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Seventeen Australians Trapped in Xinjiang Labor Camps

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Forced Labor

Seventeen Australian residents are reportedly being detained in Xinjiang labor camps in the far western Chinese province.

Over one million ethnic Uighurs have been detained in a what is widely seen as a crackdown on Muslims in China, forced into labor through “re-education” camps. Among these are 17 Australians —15 with permanent residency and two on spouse visas. They were detained while visiting family in China.

One activist in Australia, Nurgul Sawut, says the Australian government has been of little help.

‘The language [DFAT] is using is very dire. The Australian government is basically saying we can’t do anything right now,” she said.

The Daily Mail reports:

China says people are at the camps voluntarily and describes them as ‘professional vocational training institutions’ used to counter terrorism while improving employment opportunities for citizens guilty of minor offences.

But Uighur activists believe people are being detained against their will and badly mistreated inside.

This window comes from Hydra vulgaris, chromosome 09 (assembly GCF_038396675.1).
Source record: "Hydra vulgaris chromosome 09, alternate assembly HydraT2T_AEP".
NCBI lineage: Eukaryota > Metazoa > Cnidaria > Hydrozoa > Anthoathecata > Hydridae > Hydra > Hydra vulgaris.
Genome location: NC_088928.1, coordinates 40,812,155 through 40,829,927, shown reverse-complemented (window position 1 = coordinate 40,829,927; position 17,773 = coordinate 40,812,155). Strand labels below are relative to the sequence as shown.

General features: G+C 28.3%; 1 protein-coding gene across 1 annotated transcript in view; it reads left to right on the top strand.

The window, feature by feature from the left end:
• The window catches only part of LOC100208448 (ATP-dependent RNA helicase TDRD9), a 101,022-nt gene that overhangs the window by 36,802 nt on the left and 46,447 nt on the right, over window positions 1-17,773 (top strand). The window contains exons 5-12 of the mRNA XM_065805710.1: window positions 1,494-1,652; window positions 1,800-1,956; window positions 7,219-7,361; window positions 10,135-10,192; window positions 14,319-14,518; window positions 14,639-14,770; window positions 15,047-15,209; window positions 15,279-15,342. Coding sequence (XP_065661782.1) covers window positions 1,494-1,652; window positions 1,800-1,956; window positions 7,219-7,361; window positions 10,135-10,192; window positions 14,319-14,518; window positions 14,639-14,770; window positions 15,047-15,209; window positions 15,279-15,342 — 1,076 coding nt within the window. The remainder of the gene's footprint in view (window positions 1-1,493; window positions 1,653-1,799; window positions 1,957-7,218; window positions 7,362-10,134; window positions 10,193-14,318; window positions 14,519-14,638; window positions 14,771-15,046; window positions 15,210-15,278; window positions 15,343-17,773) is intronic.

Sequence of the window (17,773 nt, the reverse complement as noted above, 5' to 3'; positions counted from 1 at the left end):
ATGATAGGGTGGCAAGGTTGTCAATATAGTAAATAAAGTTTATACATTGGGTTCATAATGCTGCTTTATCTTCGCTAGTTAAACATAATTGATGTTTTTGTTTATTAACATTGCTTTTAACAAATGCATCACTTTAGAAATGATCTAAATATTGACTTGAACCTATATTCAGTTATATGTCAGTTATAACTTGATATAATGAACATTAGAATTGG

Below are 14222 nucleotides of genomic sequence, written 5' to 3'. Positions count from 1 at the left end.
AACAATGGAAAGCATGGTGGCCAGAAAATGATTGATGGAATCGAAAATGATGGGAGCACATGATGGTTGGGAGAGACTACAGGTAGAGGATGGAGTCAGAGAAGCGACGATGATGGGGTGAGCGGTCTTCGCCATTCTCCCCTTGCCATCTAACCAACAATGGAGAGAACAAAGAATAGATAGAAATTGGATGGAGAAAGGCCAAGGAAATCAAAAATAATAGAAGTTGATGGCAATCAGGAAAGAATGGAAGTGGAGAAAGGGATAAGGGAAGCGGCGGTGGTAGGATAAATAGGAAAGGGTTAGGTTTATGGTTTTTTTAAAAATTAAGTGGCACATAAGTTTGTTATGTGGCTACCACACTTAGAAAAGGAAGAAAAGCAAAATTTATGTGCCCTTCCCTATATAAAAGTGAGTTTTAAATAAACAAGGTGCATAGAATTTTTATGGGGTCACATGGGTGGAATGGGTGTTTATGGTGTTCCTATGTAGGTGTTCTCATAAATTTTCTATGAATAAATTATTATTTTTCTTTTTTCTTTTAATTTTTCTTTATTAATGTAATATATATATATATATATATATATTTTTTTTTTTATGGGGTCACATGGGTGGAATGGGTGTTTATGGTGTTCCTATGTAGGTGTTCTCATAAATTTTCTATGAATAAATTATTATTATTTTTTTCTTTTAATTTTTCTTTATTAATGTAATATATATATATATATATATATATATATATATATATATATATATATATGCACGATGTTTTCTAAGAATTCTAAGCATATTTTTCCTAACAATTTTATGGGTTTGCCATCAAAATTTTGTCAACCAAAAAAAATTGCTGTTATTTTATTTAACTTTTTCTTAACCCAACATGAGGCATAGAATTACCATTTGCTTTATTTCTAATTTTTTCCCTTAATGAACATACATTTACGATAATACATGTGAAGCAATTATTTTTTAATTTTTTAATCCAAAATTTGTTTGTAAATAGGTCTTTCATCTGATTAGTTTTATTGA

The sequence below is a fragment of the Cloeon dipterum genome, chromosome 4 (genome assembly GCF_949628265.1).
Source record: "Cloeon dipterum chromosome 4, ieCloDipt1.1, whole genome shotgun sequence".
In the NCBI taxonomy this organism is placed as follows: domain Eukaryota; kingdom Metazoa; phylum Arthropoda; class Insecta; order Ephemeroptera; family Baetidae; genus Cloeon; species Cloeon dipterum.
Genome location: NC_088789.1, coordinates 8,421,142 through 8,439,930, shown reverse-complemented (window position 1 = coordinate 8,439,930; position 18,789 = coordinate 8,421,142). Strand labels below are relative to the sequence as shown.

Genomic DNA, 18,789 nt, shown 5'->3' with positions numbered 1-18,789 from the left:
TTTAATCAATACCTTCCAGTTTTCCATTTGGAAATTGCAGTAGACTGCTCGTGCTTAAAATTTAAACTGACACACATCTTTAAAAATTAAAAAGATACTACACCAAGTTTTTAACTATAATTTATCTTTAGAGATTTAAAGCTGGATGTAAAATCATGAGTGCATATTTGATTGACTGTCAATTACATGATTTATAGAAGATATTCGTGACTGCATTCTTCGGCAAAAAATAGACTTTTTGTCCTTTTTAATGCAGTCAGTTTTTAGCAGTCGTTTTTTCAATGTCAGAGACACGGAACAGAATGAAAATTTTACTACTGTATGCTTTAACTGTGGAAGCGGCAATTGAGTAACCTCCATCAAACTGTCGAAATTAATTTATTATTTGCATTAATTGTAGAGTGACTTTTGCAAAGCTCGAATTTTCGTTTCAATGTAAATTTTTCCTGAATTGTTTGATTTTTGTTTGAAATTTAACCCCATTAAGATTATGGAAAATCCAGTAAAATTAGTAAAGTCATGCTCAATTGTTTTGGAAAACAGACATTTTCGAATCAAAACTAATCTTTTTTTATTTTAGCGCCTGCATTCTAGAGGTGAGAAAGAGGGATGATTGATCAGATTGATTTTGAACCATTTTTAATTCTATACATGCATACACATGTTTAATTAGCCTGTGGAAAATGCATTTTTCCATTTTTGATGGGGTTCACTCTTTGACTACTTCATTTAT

After undergoing indoctrination at the camps, detainees are sent to the new factories built inside or near the internment camps in an emerging system of forced labour, according to the New York Times. 

Satellite imagery suggests that production lines are being built inside some internment camps. Another image of a camp featured in a state television broadcast shows 10 to 12 large buildings with a design commonly used for factories, according to the report. 

Commercial registration records show several companies including a printing factory, a noodle factory and at least two clothing and textile manufacturers were established at addresses inside internment camps.  

Patrick Poon, China researcher at Amnesty International, said this is the largest detention of people in recent Chinese history.

‘There are brainwashing political classes in the camps, where people are beaten up if they don’t follow orders. The overall atmosphere is very repressive,” he explained.

The Chinese has repeatedly defended these camps, saying they will help Uighurs find jobs and learn Mandarin.

“Xinjiang has established a training model with professional vocational training institutions as the platform, learning the country’s common language, legal knowledge, vocational skills, along with de-extremisation education,” said the chairman of Xinjiang’s government, Shohrat Zakir.

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